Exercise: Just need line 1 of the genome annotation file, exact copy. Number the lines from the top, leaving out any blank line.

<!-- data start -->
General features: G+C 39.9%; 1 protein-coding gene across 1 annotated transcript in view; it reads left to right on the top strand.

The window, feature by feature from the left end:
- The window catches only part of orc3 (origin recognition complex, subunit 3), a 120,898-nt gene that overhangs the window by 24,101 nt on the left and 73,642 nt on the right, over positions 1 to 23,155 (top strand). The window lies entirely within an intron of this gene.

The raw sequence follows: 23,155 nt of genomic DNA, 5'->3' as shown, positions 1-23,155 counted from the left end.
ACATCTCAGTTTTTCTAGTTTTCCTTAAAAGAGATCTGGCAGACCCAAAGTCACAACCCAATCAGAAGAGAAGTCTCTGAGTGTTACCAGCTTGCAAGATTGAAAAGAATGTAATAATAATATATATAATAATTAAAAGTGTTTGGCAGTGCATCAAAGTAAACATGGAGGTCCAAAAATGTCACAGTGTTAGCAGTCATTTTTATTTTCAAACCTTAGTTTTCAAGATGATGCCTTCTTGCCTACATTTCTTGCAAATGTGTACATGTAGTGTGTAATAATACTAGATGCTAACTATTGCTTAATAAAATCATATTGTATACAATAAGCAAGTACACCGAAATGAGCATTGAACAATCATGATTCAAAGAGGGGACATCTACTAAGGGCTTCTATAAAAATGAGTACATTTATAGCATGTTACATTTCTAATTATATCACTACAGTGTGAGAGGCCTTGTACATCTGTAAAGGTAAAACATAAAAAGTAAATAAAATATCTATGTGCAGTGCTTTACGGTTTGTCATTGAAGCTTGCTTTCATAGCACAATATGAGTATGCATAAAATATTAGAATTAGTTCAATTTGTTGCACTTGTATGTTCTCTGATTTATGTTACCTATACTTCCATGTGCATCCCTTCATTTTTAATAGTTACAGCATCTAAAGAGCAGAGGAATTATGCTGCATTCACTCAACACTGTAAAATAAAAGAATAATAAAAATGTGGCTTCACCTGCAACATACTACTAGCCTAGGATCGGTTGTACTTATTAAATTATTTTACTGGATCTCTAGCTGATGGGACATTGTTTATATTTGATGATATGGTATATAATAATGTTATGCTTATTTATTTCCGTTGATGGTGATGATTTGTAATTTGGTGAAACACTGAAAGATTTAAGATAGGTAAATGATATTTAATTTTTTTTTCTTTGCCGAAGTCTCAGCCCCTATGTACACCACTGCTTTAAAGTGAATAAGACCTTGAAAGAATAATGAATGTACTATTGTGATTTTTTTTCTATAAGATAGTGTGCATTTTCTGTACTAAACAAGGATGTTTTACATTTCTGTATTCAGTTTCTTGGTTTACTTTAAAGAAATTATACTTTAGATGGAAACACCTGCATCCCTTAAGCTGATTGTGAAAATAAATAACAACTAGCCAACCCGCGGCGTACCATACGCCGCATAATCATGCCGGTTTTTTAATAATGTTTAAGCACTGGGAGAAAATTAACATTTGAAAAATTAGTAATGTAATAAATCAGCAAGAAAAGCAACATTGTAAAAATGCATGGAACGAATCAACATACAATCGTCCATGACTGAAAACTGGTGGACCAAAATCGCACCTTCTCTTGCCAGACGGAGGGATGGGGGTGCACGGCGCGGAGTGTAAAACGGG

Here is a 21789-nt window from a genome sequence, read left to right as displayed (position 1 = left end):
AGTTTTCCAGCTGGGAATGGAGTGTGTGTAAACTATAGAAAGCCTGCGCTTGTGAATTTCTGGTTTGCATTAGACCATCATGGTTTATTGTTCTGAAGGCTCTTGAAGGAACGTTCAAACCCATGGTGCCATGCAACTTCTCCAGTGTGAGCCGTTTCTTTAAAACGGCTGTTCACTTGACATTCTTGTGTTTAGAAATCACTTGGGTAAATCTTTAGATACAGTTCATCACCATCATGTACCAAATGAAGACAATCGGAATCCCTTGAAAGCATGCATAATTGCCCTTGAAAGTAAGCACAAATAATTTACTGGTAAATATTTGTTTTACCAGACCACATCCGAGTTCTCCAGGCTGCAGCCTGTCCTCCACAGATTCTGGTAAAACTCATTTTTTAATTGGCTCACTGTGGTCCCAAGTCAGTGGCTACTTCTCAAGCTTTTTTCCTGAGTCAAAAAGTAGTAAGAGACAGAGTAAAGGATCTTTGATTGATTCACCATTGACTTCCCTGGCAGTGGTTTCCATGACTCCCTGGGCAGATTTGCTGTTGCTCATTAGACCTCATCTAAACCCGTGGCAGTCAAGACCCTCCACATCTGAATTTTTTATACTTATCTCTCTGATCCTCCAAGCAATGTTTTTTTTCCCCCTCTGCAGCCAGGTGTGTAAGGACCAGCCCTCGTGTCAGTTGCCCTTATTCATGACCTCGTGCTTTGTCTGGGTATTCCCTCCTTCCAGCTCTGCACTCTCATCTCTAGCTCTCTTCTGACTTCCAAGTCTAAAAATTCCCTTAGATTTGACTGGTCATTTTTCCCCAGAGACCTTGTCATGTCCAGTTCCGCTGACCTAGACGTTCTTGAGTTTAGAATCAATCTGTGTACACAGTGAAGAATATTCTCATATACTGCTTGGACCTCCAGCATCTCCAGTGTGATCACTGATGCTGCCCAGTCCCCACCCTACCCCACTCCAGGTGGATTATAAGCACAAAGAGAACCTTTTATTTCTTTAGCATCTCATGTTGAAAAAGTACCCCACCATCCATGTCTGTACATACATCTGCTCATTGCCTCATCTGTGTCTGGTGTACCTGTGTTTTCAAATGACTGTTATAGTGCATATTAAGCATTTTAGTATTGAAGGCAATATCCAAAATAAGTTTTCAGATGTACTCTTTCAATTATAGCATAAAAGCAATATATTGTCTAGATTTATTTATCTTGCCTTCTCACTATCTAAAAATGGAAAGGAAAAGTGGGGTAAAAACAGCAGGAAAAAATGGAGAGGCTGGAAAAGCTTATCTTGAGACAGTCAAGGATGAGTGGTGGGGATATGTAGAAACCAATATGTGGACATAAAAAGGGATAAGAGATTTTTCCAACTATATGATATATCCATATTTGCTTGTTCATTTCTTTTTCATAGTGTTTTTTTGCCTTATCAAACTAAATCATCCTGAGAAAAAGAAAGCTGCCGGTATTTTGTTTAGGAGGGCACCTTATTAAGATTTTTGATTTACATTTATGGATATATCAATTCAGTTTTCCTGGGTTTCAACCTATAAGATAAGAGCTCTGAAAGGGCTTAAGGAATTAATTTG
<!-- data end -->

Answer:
General features: G+C 39.9%; 1 protein-coding gene across 1 annotated transcript in view; it reads left to right on the top strand.